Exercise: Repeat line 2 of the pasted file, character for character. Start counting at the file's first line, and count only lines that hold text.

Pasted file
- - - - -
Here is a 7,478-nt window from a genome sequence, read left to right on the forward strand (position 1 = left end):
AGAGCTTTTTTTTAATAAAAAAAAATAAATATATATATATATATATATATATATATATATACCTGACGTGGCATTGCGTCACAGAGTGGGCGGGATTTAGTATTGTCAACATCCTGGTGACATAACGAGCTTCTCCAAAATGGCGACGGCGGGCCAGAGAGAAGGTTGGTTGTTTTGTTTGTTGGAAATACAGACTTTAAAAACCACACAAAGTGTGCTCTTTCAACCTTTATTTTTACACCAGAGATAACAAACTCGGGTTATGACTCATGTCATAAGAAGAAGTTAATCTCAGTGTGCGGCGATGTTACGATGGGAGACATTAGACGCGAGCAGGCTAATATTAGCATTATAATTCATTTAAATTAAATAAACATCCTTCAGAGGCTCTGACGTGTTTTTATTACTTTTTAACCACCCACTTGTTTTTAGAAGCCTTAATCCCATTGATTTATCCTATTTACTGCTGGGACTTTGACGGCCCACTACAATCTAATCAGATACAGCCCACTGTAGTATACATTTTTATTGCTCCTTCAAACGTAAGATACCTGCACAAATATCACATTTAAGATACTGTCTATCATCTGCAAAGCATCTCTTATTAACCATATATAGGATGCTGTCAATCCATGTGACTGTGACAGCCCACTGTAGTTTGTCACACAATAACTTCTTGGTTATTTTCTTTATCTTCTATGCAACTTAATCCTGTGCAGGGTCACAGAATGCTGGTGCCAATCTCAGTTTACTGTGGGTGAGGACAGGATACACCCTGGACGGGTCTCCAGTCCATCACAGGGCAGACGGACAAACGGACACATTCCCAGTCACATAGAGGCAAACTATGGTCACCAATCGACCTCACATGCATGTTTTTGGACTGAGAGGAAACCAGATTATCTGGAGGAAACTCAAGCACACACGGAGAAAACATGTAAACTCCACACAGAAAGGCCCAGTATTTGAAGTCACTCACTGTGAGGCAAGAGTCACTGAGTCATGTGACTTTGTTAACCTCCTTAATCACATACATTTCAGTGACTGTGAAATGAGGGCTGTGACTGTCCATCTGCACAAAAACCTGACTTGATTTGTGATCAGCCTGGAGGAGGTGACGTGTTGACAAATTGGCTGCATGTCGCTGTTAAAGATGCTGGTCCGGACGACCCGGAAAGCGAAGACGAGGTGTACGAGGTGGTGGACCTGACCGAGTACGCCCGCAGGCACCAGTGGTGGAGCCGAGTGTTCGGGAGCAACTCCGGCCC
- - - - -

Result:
AGAGCTTTTTTTTAATAAAAAAAAATAAATATATATATATATATATATATATATATATATACCTGACGTGGCATTGCGTCACAGAGTGGGCGGGATTTAGTATTGTCAACATCCTGGTGACATAACGAGCTTCTCCAAAATGGCGACGGCGGGCCAGAGAGAAGGTTGGTTGTTTTGTTTGTTGGAAATACAGACTTTAAAAACCACACAAAGTGTGCTCTTTCAACCTTTATTTTTACACCAGAGATAACAAACTCGGGTTATGACTCATGTCATAAGAAGAAGTTAATCTCAGTGTGCGGCGATGTTACGATGGGAGACATTAGACGCGAGCAGGCTAATATTAGCATTATAATTCATTTAAATTAAATAAACATCCTTCAGAGGCTCTGACGTGTTTTTATTACTTTTTAACCACCCACTTGTTTTTAGAAGCCTTAATCCCATTGATTTATCCTATTTACTGCTGGGACTTTGACGGCCCACTACAATCTAATCAGATACAGCCCACTGTAGTATACATTTTTATTGCTCCTTCAAACGTAAGATACCTGCACAAATATCACATTTAAGATACTGTCTATCATCTGCAAAGCATCTCTTATTAACCATATATAGGATGCTGTCAATCCATGTGACTGTGACAGCCCACTGTAGTTTGTCACACAATAACTTCTTGGTTATTTTCTTTATCTTCTATGCAACTTAATCCTGTGCAGGGTCACAGAATGCTGGTGCCAATCTCAGTTTACTGTGGGTGAGGACAGGATACACCCTGGACGGGTCTCCAGTCCATCACAGGGCAGACGGACAAACGGACACATTCCCAGTCACATAGAGGCAAACTATGGTCACCAATCGACCTCACATGCATGTTTTTGGACTGAGAGGAAACCAGATTATCTGGAGGAAACTCAAGCACACACGGAGAAAACATGTAAACTCCACACAGAAAGGCCCAGTATTTGAAGTCACTCACTGTGAGGCAAGAGTCACTGAGTCATGTGACTTTGTTAACCTCCTTAATCACATACATTTCAGTGACTGTGAAATGAGGGCTGTGACTGTCCATCTGCACAAAAACCTGACTTGATTTGTGATCAGCCTGGAGGAGGTGACGTGTTGACAAATTGGCTGCATGTCGCTGTTAAAGATGCTGGTCCGGACGACCCGGAAAGCGAAGACGAGGTGTACGAGGTGGTGGACCTGACCGAGTACGCCCGCAGGCACCAGTGGTGGAGCCGAGTGTTCGGGAGCAACTCCGGCCC